Labor promises $400 million to reduce super gender gap
Women, on average, retire with $113,000 less in superannuation than men. Labor has announced measures to bridge the gap if they win office.
The two main measures announced by Labor are:
- to pay someone super when they are on parental leave; and
- to phase out the $450 per month minimum income threshold for eligibility for super, which will help people in part-time and casual work.
Deputy leader of the Opposition Tanya Plibersek told ABC News that over 200,000 people will benefit from being paid super on parental leave and hundreds of thousands more will gain from the phasing out of the $450 threshold.
“Women retire on average with a 40 per cent gap in superannuation. We know that older women are the fastest growing group of people moving into homelessness.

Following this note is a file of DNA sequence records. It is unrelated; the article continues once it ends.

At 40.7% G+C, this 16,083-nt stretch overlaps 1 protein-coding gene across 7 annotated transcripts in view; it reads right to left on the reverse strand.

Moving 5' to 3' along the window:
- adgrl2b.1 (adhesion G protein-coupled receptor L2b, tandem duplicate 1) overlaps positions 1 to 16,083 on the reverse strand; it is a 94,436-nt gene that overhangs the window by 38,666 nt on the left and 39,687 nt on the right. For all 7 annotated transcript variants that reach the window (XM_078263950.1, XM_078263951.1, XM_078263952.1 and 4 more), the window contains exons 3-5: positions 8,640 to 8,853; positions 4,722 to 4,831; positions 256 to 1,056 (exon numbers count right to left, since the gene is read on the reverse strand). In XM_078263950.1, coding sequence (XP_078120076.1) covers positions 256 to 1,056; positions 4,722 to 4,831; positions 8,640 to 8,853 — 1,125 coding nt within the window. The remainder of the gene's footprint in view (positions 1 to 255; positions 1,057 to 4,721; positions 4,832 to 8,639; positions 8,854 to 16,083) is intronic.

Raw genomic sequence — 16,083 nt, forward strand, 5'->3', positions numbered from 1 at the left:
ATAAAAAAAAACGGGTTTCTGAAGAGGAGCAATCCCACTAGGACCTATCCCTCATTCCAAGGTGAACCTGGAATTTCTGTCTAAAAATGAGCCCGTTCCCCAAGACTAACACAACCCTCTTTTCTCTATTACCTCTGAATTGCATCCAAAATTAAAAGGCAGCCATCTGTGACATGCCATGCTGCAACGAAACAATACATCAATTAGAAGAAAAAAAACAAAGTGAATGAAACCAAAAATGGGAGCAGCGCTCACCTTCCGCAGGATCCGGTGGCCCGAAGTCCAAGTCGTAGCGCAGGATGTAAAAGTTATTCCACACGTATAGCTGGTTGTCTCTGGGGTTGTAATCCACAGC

“Poverty in old age is completely unacceptable. We need to make sure that we reduce this gap in superannuation as one of the steps to ensure that men and women retire with dignity,” she said.
The independent Parliamentary Budget Office has costed the changes at $409.2 million over four years.
Industry Super Fund, HESTA, welcomed the changes.
“This is a comprehensive package of measures to address the gender super gap and it is pleasing to see reforms we’ve long supported taken up such as phasing out the antiquated $450 minimum monthly super threshold and considering the future super changes on women,” HESTA chief executive, Debby Blakey said.
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